Van Amersfoort: F2, F3 Teams Need More Staff to Manage Burnout

Van Amersfoort: F2, F3 Teams Need More Staff to Manage Burnout

staffVan Amersfoort: F2, F3 Teams Need More Staff to Manage Burnout

Van Amersfoort Racing team boss Frits van Amersfoort told InsideF2 that he believes Formula 2 and Formula 3 teams do not have enough staff members for the workload of a race weekend.

The 2023 FIA Formula 2 Championship sporting regulations stipulate that on a race weekend, Formula 2 teams may have no more than 12 team personnel “associated in any way with the operation of the cars within the confines of the circuit.” This number is 11 in F3 across the paddock, in which each team fields three cars rather than two.

In both series, this count excludes drivers; team principals who have duties distinct from those of team managers; and any staff ‘whose duties are solely and genuinely connected with sponsors, marketing, public relations and security’.

On F2’s 13 race weekends this year, many staff will be working for more than 12 hours each day, with overnight rebuilds and other emergencies necessitating even longer hours. That comes in addition to testing, preparation at the team’s factory in Zeewolde in the Netherlands during the week, and travel time to and from rounds as far as Australia.

On Wednesday, Formula 1 unveiled a record 24-round calendar for its 2024 season, which will run from 29 February to 8 December. This announcement has sparked conversations about staff burnout in motorsport, including in the series on the F1 support bill.

Speaking to InsideF2 at a media roundtable ahead of F2’s Silverstone round – the second of four rounds this month – Van Amersfoort said he and team co-owner Rob Niessink share these concerns.

“The F2 and F3 teams are too small. With all these back-to-back races, the workload is immense and there’s little time for people to recover, but it’s in the regulations, so we have to deal with it.

“But it’s quite a concern for our team as a company. Now we have here this thing about the F2 and F3, but we shouldn’t forget that the F4 team is even more busy than F2 and F3 are together.

“It’s quite a concern and it’s not easy to cope with, especially the travelling. It’s hard – it’s hard for everybody.”

While junior single-seater calendars are usually shorter, it is common for personnel to work across several series at once. At the Formula Regional level, VAR operates teams in the 10-round European championship from April to October as well as in the five-round Middle East series in January and February in collaboration with Pinnacle Motorsport.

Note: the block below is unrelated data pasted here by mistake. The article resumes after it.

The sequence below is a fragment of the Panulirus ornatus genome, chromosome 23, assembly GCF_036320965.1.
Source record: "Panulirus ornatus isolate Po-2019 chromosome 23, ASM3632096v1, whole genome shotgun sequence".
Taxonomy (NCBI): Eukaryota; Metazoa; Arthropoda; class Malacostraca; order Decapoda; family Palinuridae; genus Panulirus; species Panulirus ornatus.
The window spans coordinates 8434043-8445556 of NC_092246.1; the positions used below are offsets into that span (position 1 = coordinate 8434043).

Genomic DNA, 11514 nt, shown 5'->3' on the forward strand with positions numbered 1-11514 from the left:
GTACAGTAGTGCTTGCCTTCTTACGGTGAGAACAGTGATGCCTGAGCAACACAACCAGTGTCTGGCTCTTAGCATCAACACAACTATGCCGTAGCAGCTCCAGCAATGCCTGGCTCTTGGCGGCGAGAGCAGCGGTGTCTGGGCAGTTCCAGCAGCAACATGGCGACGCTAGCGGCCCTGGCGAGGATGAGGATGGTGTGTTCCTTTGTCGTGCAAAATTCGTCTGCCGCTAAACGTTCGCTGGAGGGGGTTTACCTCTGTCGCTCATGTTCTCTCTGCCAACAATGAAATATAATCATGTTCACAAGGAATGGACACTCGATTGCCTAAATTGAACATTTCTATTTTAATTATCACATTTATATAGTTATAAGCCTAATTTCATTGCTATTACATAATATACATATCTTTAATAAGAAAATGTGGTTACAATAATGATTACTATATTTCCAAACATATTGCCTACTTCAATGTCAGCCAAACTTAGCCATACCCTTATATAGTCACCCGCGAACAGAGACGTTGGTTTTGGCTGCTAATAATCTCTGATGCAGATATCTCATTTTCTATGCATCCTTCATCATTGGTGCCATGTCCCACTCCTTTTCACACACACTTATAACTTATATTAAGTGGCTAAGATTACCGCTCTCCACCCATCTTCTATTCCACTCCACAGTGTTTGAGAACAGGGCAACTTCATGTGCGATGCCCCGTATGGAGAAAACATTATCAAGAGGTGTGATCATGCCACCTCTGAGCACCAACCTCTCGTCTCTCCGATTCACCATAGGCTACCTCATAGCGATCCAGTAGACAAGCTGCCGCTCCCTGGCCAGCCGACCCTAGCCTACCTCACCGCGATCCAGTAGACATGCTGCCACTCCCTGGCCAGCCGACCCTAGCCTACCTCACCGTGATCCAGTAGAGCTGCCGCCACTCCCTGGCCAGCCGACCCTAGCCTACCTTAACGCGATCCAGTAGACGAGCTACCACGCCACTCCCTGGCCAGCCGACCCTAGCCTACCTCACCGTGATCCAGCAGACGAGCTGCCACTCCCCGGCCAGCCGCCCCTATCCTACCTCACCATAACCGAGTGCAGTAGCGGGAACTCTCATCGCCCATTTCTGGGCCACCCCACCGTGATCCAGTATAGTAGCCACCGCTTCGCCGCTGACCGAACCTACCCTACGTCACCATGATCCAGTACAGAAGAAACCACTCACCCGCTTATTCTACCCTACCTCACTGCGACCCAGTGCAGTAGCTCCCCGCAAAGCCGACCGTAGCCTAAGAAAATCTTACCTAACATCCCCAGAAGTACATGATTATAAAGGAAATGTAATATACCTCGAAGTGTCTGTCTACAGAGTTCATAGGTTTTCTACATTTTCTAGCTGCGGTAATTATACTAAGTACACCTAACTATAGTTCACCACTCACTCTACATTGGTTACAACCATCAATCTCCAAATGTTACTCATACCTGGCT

VAR competes in three series at the F4 level: F4 UAE in collaboration with Pinnacle during the winter, Italian F4 from April to October, and Spanish F4 in collaboration with Monlau Motorsport from May to November. Five schedule clashes among seven rounds each in Italian and Spanish F4, however, make the sharing of staff all but impossible in those series.

The demands of junior single-seater schedules can surprise new and prospective team members, some of whom end up taking their first professional jobs in motorsport with VAR.

“Before we take on staff, the first half-hour I spend telling them why they shouldn’t do it,” Van Amersfoort admitted.

“They have to realize how hard it is to live this life and that they have to be convinced that they want to do this because in the season it’s very hard to lose people. You can’t replace them so easily, and it takes time before they really are a complete member of the team,” he continued.

“We are nearly every day trying to put and keep everything together.”

Van Amersfoort also told InsideF2 that he often plays the role of a counselor for his staff members, particularly new ones.

“You need ears. You need to take time to listen to them. Sometimes you are a social worker, basically. And sometimes you have to be hard also.

“I mean, maybe it sounds a bit funny, but because of the popularity of … Formula 1, a lot of young people think that racing is all about opening laptops and programming race cars and it’s all like a big movie and a big play, but instead it’s working bitterly hard.

“Sometimes you have to nurse them; sometimes you have to be nice to them; and sometimes you have to be a bit hard by saying ‘Listen, I’ve been through it. Today might be sh***y, but tomorrow will be nice.’”

Van Amersfoort also said that strong results like Richard Verschoor’s F2 Feature Race win last weekend in Austria, which was also the team’s first victory and podium in the series, help buoy staff during grueling weekends.

“When there is success in a team, it’s so much easier for people to get motivated, so last weekend’s win in F2 was extremely important also for the team members to show [that] this is why we do it and this is why we sometimes have sleepless nights and our endless workloads.”

But, Van Amersfoort continued, “You have to be honest to people. At a certain point, [either] you have to tell them it’s better to go, or you see them coming off and understanding what needs to be done.”

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